Unfortunately, there is no simple way to do this. You will need to use
psutil and the
signal module. For this to work you need to install
psutil and the best way to do that is through
pip install psutil
So, lets say we have here, exhibit A:
while True: try: time.sleep(3) print "Zzzz" time.sleep(3) print("gong!") except KeyboardInterrupt as e: print "Closed by an Interrupt" break
And you're running this in PyCharm. Make sure that the interpreter you're using has
psutils installed. You can check:
Make sure you've set your interpreter correctly:
If you haven't installed
psutil, you can always do so though the Install button.
Okay then, so now that we have everything set up, lets debug the program:
Now all we have to do is get the process ID, and we can get that at the very start of the program:
So, lets fire up our console, and send a signal:
And if that worked properly, you should see the while loop ending:
You can further streamline the process by adding a function to send an interrupt in the starting script for your console:
Once you're done with all of that, all you need to do is call
interrupt(<pid here>) to call a keyboard interrupt on your process.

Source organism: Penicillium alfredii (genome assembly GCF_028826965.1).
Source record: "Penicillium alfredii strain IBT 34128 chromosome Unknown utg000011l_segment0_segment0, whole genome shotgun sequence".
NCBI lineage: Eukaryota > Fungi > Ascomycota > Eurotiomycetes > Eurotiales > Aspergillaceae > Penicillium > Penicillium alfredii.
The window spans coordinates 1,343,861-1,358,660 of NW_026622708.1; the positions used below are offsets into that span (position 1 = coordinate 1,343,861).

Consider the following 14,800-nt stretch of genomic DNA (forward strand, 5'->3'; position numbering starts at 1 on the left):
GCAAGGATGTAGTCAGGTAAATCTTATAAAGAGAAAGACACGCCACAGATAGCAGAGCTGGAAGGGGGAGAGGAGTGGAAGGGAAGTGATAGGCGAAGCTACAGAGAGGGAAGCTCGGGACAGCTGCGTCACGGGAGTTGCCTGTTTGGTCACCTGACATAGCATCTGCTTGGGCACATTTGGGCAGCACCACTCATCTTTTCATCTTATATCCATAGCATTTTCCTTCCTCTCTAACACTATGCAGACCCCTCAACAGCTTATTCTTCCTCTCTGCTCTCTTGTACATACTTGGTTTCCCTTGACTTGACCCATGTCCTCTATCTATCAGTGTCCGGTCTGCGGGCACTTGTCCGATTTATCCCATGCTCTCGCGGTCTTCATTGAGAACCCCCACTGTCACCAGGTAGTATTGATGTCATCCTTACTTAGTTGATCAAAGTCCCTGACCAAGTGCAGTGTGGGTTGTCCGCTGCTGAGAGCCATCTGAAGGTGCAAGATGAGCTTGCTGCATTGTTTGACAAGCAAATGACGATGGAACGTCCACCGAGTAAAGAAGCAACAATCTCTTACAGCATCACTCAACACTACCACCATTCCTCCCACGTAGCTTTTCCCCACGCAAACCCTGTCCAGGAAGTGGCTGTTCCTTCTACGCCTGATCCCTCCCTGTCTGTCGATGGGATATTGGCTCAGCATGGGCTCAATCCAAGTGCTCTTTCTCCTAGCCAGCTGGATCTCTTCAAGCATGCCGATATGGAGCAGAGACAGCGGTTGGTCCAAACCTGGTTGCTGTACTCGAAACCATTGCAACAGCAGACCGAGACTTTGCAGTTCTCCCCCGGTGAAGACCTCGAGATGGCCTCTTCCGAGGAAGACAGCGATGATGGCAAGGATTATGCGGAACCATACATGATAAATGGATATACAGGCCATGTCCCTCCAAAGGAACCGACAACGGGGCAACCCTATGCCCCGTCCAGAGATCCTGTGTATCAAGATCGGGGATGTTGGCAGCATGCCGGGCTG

I hope that answers your question.
This is a bug in PyCharm. See: http://youtrack.jetbrains.com/issue/PY-4840
Keyboard interrupt is a SIGINT. On unix systems you can either go to the command line and do:
$ kill -INT <pid>
or in python:
import os, signal os.kill(<pid>,signal.SIGINT)
As mentioned in this comment - Why doesn't this python keyboard interrupt work? (in pycharm):
In recent versions of PyCharm, you can enable
Emulate terminal in output consolein your Run Configuration - this allows Ctrl + C in the Run console to send a keyboard interrupt.
Tested with PyCharm 2018.3 (Community Edition):
Also this will break tqdm library:
I came through this message while searching Pycharm's bug tracking for this issue: https://youtrack.jetbrains.com/issue/PY-4840
If you are using version Pycharm 3, this might help, it worked for me.
One of the comments in the tracker: 'I have actually found out that Ctrl+C does eventually stop the running script, but you have to first write a letter into the console while it's running. So click into the console window, hit any key and then press Ctrl-C. In other words, it looks like a problem of GUI frame getting focus.'